There’s a new, yet very old kid, on the trading block.
Levi Strauss & Co, the 166-year-old jeans maker from San Francisco, said late Wednesday that shares in its initial public offering were priced at $17 , above the $14 to $16 range the company had estimated in its updated prospectus last week.
That gave Levi’s a $6.6 billion valuation as it prepares to return to the stock market on Thursday morning for its first day of trading since 1985. Levi Strauss, which invented its iconic blue jeans in 1873 with the use of rivets that strengthened the seams in denim work pants, was publicly traded from 1971 until 1984, when it was taken private. The shares will be listed on the New York Stock Exchange, which for the first time in its history is lifting its ban on blue jeans on the trading floor in honor of the IPO, with the ticker “LEVI.”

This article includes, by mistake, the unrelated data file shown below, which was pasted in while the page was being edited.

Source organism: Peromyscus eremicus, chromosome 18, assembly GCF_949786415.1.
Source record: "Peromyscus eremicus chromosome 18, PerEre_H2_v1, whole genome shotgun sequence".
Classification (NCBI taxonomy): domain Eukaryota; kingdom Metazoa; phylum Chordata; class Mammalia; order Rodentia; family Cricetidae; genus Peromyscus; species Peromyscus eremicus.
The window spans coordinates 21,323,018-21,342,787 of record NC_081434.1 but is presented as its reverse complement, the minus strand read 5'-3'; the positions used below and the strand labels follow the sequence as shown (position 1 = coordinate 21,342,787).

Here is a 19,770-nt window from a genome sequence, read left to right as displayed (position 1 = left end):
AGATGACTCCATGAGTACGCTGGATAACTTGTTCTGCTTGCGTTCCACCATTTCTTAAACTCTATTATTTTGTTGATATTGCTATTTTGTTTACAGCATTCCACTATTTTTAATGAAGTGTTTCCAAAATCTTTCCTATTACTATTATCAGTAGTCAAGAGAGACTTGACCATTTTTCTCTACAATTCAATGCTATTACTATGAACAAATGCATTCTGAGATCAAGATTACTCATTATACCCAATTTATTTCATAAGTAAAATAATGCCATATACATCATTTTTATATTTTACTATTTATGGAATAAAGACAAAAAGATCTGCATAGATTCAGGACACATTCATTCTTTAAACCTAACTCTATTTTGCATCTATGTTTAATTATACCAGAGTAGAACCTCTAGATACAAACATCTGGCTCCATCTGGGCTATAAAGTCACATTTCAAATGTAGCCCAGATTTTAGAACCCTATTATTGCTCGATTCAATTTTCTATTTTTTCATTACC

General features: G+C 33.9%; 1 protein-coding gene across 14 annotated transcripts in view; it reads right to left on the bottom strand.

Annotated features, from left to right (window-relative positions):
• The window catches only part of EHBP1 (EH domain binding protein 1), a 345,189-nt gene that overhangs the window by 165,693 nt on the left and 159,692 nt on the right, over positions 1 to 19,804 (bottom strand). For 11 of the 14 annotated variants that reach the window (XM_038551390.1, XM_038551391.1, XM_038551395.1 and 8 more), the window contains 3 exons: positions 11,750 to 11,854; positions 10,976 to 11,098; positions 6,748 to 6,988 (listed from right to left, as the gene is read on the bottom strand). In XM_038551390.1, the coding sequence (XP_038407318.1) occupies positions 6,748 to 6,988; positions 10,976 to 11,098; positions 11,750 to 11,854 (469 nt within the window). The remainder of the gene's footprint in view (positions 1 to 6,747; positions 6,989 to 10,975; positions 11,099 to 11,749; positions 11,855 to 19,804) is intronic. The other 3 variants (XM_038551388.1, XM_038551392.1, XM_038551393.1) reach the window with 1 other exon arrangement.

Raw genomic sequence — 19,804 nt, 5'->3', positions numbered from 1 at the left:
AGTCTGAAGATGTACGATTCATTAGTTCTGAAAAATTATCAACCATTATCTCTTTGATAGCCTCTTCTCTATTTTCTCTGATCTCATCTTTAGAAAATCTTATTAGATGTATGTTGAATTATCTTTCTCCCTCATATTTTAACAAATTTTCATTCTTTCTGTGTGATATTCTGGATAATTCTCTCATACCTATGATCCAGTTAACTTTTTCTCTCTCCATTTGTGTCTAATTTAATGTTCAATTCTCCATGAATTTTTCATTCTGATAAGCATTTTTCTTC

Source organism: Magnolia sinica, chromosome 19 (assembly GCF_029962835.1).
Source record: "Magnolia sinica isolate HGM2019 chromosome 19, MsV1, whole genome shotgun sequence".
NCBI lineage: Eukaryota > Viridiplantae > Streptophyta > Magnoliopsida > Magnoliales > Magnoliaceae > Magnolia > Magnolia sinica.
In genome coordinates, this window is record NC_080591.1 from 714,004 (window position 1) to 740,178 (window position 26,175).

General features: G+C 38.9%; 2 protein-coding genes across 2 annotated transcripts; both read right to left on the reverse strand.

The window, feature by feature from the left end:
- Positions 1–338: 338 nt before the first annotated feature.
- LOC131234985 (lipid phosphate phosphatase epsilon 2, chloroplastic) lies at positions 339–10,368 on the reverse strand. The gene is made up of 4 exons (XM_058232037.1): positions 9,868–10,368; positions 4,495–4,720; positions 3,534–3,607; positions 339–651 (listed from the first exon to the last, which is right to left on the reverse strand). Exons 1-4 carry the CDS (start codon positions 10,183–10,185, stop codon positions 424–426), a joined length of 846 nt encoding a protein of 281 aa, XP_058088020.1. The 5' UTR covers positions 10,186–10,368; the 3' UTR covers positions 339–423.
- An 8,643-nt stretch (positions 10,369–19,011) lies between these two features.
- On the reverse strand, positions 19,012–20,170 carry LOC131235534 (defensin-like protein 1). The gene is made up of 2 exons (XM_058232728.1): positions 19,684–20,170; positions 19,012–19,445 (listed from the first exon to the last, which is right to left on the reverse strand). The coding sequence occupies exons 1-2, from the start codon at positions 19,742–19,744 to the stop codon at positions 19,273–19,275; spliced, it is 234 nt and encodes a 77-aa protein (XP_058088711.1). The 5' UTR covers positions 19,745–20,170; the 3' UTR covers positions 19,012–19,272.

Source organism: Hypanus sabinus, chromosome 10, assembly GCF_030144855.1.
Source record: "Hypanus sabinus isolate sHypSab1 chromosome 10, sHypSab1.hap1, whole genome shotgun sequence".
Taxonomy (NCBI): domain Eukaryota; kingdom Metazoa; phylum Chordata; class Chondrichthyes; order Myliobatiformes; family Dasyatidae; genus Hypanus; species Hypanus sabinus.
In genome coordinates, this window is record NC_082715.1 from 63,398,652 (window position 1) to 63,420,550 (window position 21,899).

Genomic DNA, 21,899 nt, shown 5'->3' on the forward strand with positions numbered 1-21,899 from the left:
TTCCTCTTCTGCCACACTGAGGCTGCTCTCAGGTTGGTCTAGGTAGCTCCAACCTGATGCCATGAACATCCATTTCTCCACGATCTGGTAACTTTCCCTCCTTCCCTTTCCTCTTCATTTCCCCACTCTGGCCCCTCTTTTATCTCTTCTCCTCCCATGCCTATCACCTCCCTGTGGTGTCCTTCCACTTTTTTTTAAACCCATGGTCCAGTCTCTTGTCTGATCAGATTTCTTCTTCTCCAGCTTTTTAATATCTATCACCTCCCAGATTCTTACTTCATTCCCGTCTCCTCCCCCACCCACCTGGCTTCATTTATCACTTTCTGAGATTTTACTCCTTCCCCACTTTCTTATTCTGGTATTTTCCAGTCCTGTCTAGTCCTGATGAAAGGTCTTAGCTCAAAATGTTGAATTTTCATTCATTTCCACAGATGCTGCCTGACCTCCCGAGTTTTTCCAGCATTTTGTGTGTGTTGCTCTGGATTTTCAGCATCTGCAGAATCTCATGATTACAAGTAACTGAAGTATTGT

The hot IPO is counterintuitive for a retail and apparel company given the travails companies in those sectors have faced in recent years. But under CEO Chip Bergh, Levi’s has staged a remarkable comeback. Only a few years ago, Levi’s was handcuffed by a heavy debt load and struggling to find a niche for itself in the competitive denim market and the booming athleisure market dominated by the likes of Lululemon Athletica. lulu . And it had grown overly reliant on declining department stores.
But since 2011, when Bergh took the reins, Levi’s has cut its debt by half, and found enormous success with tops like t-shirts, sweaters and jackets, products that had long taken a back seat to its jeans. And the company has pushed its international expansion. In 2018, revenue came in at $5.58 billion in 2018, up 14% from a year earlier. That is still below its 1997 peak of $7.1 billion but nonetheless a big jump over it sales levels at the start of this decade.